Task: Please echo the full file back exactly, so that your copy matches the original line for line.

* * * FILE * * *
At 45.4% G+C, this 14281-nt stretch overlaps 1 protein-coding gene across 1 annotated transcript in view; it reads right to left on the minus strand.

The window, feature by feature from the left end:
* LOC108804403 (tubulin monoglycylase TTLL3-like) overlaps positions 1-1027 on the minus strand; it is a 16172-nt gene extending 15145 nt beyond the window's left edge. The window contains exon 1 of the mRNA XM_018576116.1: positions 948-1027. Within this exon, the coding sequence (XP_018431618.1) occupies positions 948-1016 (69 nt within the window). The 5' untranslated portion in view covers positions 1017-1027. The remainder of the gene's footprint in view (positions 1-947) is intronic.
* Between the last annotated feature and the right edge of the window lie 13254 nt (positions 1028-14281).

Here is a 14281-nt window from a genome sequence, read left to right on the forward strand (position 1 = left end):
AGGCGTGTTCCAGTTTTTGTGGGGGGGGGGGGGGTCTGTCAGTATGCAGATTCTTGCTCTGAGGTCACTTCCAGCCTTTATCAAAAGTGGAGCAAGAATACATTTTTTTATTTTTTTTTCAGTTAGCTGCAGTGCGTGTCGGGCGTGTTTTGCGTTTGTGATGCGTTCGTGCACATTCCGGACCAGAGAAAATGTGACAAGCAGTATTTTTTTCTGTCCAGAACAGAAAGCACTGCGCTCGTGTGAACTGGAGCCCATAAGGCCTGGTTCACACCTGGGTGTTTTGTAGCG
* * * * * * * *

At 45.4% G+C, this 14281-nt stretch overlaps 1 protein-coding gene across 1 annotated transcript in view; it reads right to left on the minus strand.

The window, feature by feature from the left end:
* LOC108804403 (tubulin monoglycylase TTLL3-like) overlaps positions 1-1027 on the minus strand; it is a 16172-nt gene extending 15145 nt beyond the window's left edge. The window contains exon 1 of the mRNA XM_018576116.1: positions 948-1027. Within this exon, the coding sequence (XP_018431618.1) occupies positions 948-1016 (69 nt within the window). The 5' untranslated portion in view covers positions 1017-1027. The remainder of the gene's footprint in view (positions 1-947) is intronic.
* Between the last annotated feature and the right edge of the window lie 13254 nt (positions 1028-14281).

Here is a 14281-nt window from a genome sequence, read left to right on the forward strand (position 1 = left end):
AGGCGTGTTCCAGTTTTTGTGGGGGGGGGGGGGGTCTGTCAGTATGCAGATTCTTGCTCTGAGGTCACTTCCAGCCTTTATCAAAAGTGGAGCAAGAATACATTTTTTTATTTTTTTTTCAGTTAGCTGCAGTGCGTGTCGGGCGTGTTTTGCGTTTGTGATGCGTTCGTGCACATTCCGGACCAGAGAAAATGTGACAAGCAGTATTTTTTTCTGTCCAGAACAGAAAGCACTGCGCTCGTGTGAACTGGAGCCCATAAGGCCTGGTTCACACCTGGGTGTTTTGTAGCG